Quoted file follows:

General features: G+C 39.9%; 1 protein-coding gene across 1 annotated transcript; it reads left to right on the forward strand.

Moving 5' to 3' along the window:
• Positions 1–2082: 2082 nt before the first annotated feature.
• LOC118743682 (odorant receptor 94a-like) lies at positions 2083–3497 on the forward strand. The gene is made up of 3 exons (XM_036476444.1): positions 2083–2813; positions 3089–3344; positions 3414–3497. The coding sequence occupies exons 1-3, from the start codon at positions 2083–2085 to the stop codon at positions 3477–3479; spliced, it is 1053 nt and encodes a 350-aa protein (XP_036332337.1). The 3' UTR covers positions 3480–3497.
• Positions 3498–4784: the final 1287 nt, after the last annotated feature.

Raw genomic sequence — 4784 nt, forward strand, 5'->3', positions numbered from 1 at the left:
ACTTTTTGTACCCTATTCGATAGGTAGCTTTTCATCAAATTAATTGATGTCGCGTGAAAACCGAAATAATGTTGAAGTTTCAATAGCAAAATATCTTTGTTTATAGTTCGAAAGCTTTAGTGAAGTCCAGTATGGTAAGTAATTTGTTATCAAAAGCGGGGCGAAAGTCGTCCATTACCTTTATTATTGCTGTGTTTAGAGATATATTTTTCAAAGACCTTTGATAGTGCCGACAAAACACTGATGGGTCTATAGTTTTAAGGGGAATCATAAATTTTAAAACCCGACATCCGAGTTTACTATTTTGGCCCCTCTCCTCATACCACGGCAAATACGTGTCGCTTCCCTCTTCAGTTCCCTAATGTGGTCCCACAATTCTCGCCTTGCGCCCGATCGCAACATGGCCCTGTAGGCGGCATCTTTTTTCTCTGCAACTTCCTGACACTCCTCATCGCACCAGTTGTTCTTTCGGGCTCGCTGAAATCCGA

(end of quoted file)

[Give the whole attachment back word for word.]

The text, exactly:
General features: G+C 39.9%; 1 protein-coding gene across 1 annotated transcript; it reads left to right on the forward strand.

Moving 5' to 3' along the window:
• Positions 1–2082: 2082 nt before the first annotated feature.
• LOC118743682 (odorant receptor 94a-like) lies at positions 2083–3497 on the forward strand. The gene is made up of 3 exons (XM_036476444.1): positions 2083–2813; positions 3089–3344; positions 3414–3497. The coding sequence occupies exons 1-3, from the start codon at positions 2083–2085 to the stop codon at positions 3477–3479; spliced, it is 1053 nt and encodes a 350-aa protein (XP_036332337.1). The 3' UTR covers positions 3480–3497.
• Positions 3498–4784: the final 1287 nt, after the last annotated feature.

Raw genomic sequence — 4784 nt, forward strand, 5'->3', positions numbered from 1 at the left:
ACTTTTTGTACCCTATTCGATAGGTAGCTTTTCATCAAATTAATTGATGTCGCGTGAAAACCGAAATAATGTTGAAGTTTCAATAGCAAAATATCTTTGTTTATAGTTCGAAAGCTTTAGTGAAGTCCAGTATGGTAAGTAATTTGTTATCAAAAGCGGGGCGAAAGTCGTCCATTACCTTTATTATTGCTGTGTTTAGAGATATATTTTTCAAAGACCTTTGATAGTGCCGACAAAACACTGATGGGTCTATAGTTTTAAGGGGAATCATAAATTTTAAAACCCGACATCCGAGTTTACTATTTTGGCCCCTCTCCTCATACCACGGCAAATACGTGTCGCTTCCCTCTTCAGTTCCCTAATGTGGTCCCACAATTCTCGCCTTGCGCCCGATCGCAACATGGCCCTGTAGGCGGCATCTTTTTTCTCTGCAACTTCCTGACACTCCTCATCGCACCAGTTGTTCTTTCGGGCTCGCTGAAATCCGA